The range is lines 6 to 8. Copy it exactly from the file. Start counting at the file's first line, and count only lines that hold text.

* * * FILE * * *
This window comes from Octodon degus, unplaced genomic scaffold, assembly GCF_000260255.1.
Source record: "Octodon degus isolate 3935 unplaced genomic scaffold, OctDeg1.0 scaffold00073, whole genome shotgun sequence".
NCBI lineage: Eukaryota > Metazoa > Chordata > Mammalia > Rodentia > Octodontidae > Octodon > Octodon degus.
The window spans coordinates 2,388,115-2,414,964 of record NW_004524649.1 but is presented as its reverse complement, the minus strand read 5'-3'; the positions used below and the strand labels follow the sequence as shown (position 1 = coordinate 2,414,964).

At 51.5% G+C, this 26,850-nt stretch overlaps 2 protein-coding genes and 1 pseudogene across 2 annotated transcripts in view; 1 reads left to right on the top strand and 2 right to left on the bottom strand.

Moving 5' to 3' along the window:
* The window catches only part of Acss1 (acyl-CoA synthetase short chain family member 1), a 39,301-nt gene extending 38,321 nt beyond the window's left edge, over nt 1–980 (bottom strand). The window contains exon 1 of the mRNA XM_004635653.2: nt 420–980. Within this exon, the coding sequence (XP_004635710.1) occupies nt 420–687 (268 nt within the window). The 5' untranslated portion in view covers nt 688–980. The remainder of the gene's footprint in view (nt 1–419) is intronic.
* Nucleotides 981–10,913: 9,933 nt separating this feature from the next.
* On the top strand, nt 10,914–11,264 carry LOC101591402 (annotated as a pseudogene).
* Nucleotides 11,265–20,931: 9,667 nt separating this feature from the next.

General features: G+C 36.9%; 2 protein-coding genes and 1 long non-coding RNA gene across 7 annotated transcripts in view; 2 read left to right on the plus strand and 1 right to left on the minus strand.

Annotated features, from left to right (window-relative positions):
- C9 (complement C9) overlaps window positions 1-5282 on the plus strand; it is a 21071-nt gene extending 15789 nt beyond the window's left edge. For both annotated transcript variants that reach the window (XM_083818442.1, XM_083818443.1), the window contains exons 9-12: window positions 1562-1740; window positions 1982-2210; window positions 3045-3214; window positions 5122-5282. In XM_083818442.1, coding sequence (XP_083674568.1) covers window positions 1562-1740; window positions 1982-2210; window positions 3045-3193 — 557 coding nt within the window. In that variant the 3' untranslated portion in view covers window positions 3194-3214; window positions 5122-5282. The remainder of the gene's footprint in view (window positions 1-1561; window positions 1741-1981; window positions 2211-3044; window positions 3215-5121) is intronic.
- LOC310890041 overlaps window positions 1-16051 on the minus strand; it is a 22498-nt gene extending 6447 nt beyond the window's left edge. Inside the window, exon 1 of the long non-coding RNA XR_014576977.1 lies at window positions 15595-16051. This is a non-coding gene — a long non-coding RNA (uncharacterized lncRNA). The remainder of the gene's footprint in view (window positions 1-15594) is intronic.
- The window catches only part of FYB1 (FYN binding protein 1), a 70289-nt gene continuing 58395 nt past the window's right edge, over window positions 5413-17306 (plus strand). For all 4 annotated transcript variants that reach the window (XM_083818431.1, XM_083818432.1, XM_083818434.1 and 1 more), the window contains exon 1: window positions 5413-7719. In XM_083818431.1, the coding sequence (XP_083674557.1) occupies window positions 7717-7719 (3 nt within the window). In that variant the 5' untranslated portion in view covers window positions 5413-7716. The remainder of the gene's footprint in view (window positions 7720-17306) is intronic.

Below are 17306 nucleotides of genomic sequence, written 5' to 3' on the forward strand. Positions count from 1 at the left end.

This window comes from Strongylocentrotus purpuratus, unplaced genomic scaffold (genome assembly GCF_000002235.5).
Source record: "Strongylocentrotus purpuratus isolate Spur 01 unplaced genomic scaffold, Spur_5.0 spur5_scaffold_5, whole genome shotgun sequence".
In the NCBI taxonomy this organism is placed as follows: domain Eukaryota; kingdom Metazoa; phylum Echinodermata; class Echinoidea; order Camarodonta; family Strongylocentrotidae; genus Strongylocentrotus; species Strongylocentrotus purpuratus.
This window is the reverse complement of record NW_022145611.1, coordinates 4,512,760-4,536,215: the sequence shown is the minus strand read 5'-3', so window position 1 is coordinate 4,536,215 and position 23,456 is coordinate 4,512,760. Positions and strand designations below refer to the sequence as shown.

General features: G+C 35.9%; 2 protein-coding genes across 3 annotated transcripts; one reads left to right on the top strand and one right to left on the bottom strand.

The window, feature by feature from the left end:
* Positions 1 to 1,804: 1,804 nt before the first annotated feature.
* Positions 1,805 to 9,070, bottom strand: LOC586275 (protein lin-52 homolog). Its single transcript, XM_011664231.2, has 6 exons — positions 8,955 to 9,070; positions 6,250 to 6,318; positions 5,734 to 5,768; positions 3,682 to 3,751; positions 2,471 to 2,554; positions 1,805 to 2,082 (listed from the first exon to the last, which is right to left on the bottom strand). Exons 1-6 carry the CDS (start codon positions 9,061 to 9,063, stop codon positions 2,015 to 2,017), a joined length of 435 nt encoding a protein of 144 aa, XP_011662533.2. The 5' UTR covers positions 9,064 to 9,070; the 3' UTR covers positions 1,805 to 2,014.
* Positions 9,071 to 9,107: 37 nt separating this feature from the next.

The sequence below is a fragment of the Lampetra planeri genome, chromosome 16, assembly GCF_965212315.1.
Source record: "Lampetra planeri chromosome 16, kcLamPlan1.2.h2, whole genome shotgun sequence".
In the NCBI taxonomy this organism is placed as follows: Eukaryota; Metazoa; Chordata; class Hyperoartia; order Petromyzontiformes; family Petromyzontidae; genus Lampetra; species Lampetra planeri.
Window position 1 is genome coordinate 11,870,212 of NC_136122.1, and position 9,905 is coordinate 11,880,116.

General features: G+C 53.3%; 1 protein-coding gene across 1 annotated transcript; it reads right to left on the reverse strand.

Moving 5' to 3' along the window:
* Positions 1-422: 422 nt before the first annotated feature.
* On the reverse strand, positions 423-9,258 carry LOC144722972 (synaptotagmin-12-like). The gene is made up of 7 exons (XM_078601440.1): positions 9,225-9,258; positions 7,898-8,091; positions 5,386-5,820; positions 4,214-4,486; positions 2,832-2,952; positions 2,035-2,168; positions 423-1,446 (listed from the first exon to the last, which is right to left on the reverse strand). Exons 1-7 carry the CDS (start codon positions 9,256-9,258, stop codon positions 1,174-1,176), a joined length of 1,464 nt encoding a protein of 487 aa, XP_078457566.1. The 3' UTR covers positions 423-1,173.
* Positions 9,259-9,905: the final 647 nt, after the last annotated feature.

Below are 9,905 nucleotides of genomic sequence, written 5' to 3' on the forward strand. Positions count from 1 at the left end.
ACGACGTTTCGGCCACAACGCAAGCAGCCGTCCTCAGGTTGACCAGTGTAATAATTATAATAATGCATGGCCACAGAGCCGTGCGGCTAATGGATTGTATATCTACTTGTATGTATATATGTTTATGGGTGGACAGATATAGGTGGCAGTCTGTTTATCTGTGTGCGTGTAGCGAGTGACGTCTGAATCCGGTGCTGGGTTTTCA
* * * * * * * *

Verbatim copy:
Moving 5' to 3' along the window:
* The window catches only part of Acss1 (acyl-CoA synthetase short chain family member 1), a 39,301-nt gene extending 38,321 nt beyond the window's left edge, over nt 1–980 (bottom strand). The window contains exon 1 of the mRNA XM_004635653.2: nt 420–980. Within this exon, the coding sequence (XP_004635710.1) occupies nt 420–687 (268 nt within the window). The 5' untranslated portion in view covers nt 688–980. The remainder of the gene's footprint in view (nt 1–419) is intronic.
* Nucleotides 981–10,913: 9,933 nt separating this feature from the next.